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Famotidine 40 mg
Microcrystalline cellulose PH-101, pregelatinized corn starch, talc, magnesium stearate, titanium dioxide, hypromellose 3 cp, hypromellose 5 cp, hypromellose 15 cp, red iron oxide, yellow iron oxide, black iron oxide
2. What is PEPCID and what is it used for?
PEPCID contains famotidine as an active ingredient. Famotidine belongs to the class of drugs called FL receptor antagonists. It acts by reducing the amount of acid produced by the stomach.
Packaged in blisters containing PEPCID 30 film tablets.
PEPCID can be used in the following situations:
To treat and prevent recurrence of ulcers in your stomach (gastric) and first part of your small intestine (duodenal),
To treat conditions in which the stomach produces too much acid and the acid passes into the esophagus causing burning (such as gastroesophageal reflux) and to prevent recurrence
3. How to use PEPCID?
Instructions for appropriate use and dose / frequency of administration
Use PEPCID as recommended by your doctor.
Unless otherwise recommended by the doctor, the following dosage form is administered to adult patients:
Duodenal ulcer and gastric ulcer:
The recommended dose is 40 mg, taken once before going to bed. Treatment should be continued for 4-8 weeks. The duration may vary depending on the response to treatment. The continuation dose is 20 mg taken before going to bed at night to prevent recurrence of the ulcer.
Gastroesophageal reflux (GERD):
For the treatment of mild symptoms: It can be used at a dose of 20 mg in the morning and 20 mg in the evening for 6-12 weeks.
For the treatment of more severe symptoms: It can be used at a dose of 40 mg in the morning and 40 mg in the evening for 6-12 weeks.
- In pathological hypersecretion conditions such as Zollinger-Ellison Syndrome and multiple endocrine adenomas):
Dosage depends on the patient. The recommended starting dose is 20 mg every 6 hours. Some patients may need to use higher doses.
Application route and method
PEPCID is for oral use only. Swallow the tablets with a glass of water without chewing or crushing them.
Different age groups
Use in children
It is not recommended for use in children and under 18 years of age.
Use in the elderly
Dose adjustment is not required for elderly patients.
Special use cases
If you have kidney failure, your doctor will adjust the dose of your medication specifically for you. Your doctor can reduce the PEPCID dose in half.
If you have an impression that the effect of PEPCID is too strong or too weak, talk to your doctor or pharmacist.
4. What are the possible side effects?
Like all medicines, people who are sensitive to the substances contained in PEPCID may have side effects.
If any of the following occur, stop using PEPCID and inform your doctor immediately:
Sudden high fever, severe sore throat or mouth sores, pale skin, fatigue, difficulty breathing, dark urine, infections more often, tingling and numbness in the hands and feet due to a decrease in the number of white blood cells and red blood cells, a type of white blood cells (agranulocytosis) significant decrease in the number, decrease in all blood cells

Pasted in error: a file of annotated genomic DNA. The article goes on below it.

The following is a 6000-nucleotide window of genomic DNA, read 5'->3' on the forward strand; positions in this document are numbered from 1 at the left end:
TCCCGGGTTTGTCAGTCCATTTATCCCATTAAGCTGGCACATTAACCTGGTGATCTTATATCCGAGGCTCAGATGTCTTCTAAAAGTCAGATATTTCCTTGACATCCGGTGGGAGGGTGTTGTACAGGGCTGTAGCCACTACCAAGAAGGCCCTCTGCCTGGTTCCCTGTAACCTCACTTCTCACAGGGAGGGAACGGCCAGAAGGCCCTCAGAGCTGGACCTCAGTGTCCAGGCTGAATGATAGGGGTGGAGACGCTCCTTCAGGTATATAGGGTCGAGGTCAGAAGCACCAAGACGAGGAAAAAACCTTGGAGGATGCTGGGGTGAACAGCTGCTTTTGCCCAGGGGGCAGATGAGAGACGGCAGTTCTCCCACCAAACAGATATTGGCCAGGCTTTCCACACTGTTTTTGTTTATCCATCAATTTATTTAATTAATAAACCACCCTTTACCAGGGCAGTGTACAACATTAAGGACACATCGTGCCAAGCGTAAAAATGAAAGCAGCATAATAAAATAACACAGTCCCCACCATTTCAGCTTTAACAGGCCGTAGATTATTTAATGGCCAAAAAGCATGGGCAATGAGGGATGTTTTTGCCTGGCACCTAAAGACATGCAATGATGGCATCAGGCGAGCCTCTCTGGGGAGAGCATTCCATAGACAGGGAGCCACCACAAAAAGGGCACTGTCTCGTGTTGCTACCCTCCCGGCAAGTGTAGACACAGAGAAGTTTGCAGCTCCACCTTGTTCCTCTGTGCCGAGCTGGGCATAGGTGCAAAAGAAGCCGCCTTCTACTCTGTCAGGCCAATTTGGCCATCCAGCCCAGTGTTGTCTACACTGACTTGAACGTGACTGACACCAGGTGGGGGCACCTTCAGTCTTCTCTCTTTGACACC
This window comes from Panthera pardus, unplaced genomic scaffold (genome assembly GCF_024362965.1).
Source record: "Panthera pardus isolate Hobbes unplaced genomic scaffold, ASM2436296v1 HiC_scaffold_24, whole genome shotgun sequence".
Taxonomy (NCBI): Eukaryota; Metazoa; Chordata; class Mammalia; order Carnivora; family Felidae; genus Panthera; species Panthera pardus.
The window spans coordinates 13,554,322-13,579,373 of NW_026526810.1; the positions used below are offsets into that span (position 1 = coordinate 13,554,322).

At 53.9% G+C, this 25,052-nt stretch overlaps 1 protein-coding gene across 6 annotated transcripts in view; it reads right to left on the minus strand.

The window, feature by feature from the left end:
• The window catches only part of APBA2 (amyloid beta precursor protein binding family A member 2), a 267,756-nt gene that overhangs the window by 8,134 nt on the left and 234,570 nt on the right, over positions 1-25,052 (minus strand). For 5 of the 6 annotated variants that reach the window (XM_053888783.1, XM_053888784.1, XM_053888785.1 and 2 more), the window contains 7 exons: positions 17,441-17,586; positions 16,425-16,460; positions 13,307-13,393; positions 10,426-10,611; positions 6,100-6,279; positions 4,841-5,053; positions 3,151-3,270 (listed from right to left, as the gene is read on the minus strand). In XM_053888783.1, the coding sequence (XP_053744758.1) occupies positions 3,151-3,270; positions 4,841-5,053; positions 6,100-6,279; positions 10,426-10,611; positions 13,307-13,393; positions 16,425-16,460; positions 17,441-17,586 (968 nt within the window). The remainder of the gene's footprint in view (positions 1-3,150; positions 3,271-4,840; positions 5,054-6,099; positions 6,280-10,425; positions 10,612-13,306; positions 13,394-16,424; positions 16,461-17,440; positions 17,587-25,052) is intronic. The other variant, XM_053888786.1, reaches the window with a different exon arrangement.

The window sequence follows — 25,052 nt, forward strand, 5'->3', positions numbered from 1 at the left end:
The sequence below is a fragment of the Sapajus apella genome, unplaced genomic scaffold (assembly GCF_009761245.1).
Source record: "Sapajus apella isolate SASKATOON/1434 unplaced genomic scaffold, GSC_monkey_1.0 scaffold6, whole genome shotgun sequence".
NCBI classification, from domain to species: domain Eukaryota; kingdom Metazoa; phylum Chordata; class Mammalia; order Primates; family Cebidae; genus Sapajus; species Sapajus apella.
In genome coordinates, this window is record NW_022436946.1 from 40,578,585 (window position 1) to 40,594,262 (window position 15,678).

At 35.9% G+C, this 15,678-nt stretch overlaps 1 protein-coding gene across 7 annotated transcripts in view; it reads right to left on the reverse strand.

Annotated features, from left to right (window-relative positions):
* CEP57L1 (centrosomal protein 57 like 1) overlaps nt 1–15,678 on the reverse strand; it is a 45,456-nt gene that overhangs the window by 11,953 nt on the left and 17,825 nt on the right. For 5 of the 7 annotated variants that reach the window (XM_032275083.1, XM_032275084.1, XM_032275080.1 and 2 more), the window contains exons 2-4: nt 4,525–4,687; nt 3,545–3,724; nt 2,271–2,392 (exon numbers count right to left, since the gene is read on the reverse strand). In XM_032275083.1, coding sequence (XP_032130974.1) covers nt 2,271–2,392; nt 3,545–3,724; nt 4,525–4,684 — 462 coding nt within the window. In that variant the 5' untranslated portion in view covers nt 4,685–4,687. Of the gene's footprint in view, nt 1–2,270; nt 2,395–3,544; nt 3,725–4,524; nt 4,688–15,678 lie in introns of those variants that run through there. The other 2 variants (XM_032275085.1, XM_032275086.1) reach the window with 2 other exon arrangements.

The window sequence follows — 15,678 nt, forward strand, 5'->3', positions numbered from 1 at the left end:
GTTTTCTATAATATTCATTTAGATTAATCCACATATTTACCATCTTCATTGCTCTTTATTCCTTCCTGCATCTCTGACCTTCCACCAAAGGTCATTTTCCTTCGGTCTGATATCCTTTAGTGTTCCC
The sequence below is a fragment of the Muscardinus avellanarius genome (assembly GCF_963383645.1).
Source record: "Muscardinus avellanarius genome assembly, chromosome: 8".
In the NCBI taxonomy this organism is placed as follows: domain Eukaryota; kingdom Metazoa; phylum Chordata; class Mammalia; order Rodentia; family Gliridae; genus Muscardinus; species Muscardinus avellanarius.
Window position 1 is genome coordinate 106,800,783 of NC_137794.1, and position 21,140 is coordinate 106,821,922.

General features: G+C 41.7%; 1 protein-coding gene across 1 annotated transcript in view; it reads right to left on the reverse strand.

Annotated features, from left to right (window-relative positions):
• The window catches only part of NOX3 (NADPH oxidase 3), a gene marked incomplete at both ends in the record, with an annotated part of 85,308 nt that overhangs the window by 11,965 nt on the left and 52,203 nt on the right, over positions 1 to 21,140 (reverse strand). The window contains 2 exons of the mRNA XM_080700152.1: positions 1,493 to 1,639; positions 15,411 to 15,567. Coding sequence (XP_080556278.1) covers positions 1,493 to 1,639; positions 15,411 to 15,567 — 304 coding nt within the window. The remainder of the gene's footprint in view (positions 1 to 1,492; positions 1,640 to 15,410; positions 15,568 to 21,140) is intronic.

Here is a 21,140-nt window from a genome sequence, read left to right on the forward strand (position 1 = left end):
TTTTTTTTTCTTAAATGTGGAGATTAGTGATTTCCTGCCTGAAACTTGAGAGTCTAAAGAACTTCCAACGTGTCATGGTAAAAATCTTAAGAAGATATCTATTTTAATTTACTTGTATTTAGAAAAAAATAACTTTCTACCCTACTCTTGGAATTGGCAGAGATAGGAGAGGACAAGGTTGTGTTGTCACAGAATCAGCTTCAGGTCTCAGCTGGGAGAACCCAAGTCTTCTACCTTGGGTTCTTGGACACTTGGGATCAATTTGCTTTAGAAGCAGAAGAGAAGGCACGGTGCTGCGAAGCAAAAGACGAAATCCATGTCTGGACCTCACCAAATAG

Severe shortness of breath or sudden worsening of breathing, cough or fever (sometimes fatal) indicative of possible inflammation of the lungs
Severe skin reactions such as blisters that look like scalding on the skin (toxic epidermal necrolysis, which can sometimes be fatal), rash on the lips, eyes and mouth, redness, blistering, peeling of the skin and fever (Stevens-Johnson Syndrome)
Severe allergic condition (anaphylaxis) manifested by symptoms such as rash, itching or hives on the skin, swelling of the face, lips, tongue or other parts of the body, shortness of breath, wheezing or difficulty in breathing, breathing difficulties, joint pain
Common (less than one in 10 patients, but more than one in 100 patients)
Uncommon (less than one in 100 patients, but more than one in 1000 patients)
Loss of appetite
Nausea, vomiting, abdominal pain or bloating, gas
Dry mouth, taste perversion
Rash, itching, urticaria (hives)
Rare (may be seen less than one in 1,000 patients)
Rare cases of gynecomastia (enlarged breasts in men) have been reported, but the frequency was not higher than placebo in controlled clinical studies.
Very rare (may be seen less than one in 10,000 patients)
Differences from normal blood cell counts such as agranulocytosis, pancytopenia, leukopenia, thrombocytopenia, neutropenia
Hypersensitivity reactions (anaphylaxis, angioneurotic edema, bronchospasm)
Reversible mental disorders, including depression, irritability, restlessness, impaired ability to adapt to the environment (disorientation), confusion, hallucination (seeing, hearing or feeling things that are not there). These complaints usually disappear with the discontinuation of the drug.